The US Department of Commerce’s decision to impose sanctions on seven Pakistani entities reportedly related to our missile programme is a step in the wrong direction in the US-Pak relationship. Even if one ignores the strategic ally aspect in this equation, the fact remains that all seven institutions – from the National Engineering and Scientific Commission (NESCOM) to the Air Weapons Complex (AWC) at Wah Cantonment and the Maritime Technology Complex (MTC) of Karachi – are research and development bodies related to science and technology, that would greatly benefit from their dealings with the US.

Pakistan already lags greatly behind the developed world in STEM (Science, Technology, Engineering and Mathematics) subjects, and this is an area it needs most help in. This is not only about defence priorities or missile programmes; throughout history, defence research has led to scientific advancements that benefit the average citizen as well. But Pakistan can only move forward with innovation if it is at least at par with the rest of the world to begin with. And that is not going to happen anytime soon. As far as missile programmes are concerned, Pakistan has always attempted to keep up pace with the defence advancements of India, but fails to do so because of the lack of scientific knowledge. Even those that are firmly fixated on the arms race should understand that more scientific knowledge is the only real way to compete on an equal footing.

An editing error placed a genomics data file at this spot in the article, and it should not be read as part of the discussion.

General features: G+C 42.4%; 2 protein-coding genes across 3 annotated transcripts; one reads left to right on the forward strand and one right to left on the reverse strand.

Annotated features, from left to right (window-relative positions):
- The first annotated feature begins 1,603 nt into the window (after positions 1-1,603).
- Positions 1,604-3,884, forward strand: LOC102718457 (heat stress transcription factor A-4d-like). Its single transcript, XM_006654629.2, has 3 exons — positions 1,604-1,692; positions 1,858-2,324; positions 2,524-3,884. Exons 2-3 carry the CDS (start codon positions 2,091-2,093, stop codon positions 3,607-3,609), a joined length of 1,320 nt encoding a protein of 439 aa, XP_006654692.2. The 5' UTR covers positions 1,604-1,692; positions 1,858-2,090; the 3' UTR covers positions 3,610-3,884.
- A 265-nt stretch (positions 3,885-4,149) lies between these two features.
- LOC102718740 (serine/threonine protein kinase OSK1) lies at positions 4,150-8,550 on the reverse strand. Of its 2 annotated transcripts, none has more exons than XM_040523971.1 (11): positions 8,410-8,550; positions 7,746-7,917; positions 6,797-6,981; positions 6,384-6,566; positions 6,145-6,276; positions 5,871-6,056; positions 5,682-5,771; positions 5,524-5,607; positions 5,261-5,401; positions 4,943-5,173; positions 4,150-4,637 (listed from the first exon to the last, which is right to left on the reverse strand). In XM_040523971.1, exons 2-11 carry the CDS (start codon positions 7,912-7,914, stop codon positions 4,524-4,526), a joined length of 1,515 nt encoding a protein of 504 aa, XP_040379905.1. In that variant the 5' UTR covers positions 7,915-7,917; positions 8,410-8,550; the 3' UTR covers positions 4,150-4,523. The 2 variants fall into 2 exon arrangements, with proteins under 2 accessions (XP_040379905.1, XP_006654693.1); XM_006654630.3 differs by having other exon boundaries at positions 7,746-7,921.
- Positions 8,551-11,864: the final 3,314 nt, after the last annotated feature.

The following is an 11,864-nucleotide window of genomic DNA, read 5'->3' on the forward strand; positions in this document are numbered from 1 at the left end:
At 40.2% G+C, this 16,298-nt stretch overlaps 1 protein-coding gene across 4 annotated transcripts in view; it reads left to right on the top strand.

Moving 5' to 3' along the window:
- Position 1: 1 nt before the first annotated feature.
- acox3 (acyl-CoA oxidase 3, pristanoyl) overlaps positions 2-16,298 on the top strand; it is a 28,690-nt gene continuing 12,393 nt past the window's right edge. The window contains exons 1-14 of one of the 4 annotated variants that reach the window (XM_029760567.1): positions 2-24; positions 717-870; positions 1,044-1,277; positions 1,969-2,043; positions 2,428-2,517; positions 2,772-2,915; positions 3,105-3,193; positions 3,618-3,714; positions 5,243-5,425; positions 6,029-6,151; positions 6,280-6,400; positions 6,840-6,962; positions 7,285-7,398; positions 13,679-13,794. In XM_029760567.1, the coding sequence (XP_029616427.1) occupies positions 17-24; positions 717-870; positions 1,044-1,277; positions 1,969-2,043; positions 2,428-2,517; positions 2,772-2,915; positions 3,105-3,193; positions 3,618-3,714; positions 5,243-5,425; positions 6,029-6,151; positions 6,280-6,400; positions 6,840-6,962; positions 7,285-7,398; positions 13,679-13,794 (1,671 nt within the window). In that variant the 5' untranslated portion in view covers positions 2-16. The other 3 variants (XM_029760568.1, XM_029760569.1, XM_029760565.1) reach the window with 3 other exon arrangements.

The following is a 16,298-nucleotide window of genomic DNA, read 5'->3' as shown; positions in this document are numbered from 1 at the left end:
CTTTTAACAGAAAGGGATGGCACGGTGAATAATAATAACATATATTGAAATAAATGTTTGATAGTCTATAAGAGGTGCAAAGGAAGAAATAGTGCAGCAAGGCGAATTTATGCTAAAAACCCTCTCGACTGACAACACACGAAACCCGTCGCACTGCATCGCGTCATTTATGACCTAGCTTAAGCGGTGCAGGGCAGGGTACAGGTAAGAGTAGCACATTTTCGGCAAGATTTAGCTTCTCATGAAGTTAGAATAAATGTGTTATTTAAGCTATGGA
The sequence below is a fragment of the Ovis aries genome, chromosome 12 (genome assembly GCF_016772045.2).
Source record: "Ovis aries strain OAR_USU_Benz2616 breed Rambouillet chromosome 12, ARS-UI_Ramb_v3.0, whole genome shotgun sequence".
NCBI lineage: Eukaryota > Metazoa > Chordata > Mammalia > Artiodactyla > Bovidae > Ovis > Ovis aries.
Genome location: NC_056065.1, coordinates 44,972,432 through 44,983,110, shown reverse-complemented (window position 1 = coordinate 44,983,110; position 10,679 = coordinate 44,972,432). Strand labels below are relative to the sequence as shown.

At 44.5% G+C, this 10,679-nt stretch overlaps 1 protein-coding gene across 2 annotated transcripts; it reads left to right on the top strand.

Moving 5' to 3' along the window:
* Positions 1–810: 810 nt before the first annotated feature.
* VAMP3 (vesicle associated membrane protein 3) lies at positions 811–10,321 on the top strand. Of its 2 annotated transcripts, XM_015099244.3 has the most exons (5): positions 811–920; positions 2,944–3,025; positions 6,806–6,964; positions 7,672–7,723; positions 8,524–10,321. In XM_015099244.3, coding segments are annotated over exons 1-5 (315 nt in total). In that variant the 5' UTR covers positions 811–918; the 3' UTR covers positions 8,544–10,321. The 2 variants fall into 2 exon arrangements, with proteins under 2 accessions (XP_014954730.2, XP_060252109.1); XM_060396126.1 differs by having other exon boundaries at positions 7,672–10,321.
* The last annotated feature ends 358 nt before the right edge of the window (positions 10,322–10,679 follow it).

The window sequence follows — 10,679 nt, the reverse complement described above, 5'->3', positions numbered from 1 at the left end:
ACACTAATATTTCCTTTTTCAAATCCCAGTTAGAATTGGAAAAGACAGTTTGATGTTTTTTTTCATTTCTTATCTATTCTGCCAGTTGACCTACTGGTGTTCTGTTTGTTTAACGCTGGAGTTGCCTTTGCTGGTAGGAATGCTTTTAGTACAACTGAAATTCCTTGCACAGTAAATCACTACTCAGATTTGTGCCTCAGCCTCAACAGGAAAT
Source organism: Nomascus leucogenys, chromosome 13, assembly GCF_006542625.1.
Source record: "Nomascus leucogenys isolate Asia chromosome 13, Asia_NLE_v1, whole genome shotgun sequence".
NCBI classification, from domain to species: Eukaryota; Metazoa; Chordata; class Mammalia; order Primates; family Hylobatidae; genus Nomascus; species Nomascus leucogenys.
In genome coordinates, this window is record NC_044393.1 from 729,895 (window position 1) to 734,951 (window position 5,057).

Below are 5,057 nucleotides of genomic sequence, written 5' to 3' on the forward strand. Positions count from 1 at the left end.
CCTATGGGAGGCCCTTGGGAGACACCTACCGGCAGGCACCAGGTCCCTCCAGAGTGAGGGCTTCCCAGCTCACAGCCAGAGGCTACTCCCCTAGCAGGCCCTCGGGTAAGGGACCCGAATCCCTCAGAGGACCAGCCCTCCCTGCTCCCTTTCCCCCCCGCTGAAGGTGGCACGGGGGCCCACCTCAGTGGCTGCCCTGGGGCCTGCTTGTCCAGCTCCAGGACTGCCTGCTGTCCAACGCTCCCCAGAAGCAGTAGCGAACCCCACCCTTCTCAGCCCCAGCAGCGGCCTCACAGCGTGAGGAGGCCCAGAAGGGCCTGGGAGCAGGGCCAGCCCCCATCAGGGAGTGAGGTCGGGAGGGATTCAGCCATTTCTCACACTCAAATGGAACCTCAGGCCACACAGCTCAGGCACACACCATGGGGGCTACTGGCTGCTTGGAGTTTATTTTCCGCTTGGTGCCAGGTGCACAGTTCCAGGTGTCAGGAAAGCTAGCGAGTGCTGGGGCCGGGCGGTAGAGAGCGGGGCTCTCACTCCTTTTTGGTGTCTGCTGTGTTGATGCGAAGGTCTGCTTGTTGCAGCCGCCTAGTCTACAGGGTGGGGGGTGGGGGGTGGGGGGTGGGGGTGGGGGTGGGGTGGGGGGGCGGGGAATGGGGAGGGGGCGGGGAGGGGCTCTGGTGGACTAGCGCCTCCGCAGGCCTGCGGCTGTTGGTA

While our neighbour and rival India is busy sending orbiting missions to Mars, Pakistan is still attempting to keep pace with the missile defence systems and other technological military advances of the eastern neighbour – sending a mission to space seems like a very distant dream.

The specific reason for the sanctions being imposed has not been given, but the government of Pakistan should investigate. The controls were placed because reportedly, all seven entities were ‘acting contrary’ to American national security and foreign policy interests, which should not be allowed to take place, considering the fact that Pakistan cannot afford losing out on learning from the countries that do have expertise in all STEM subjects. Breaking US or international law for both state-controlled or private research entities gives Pakistan the wrong sort of attention. The government needs to investigate and avoid such problems in the future.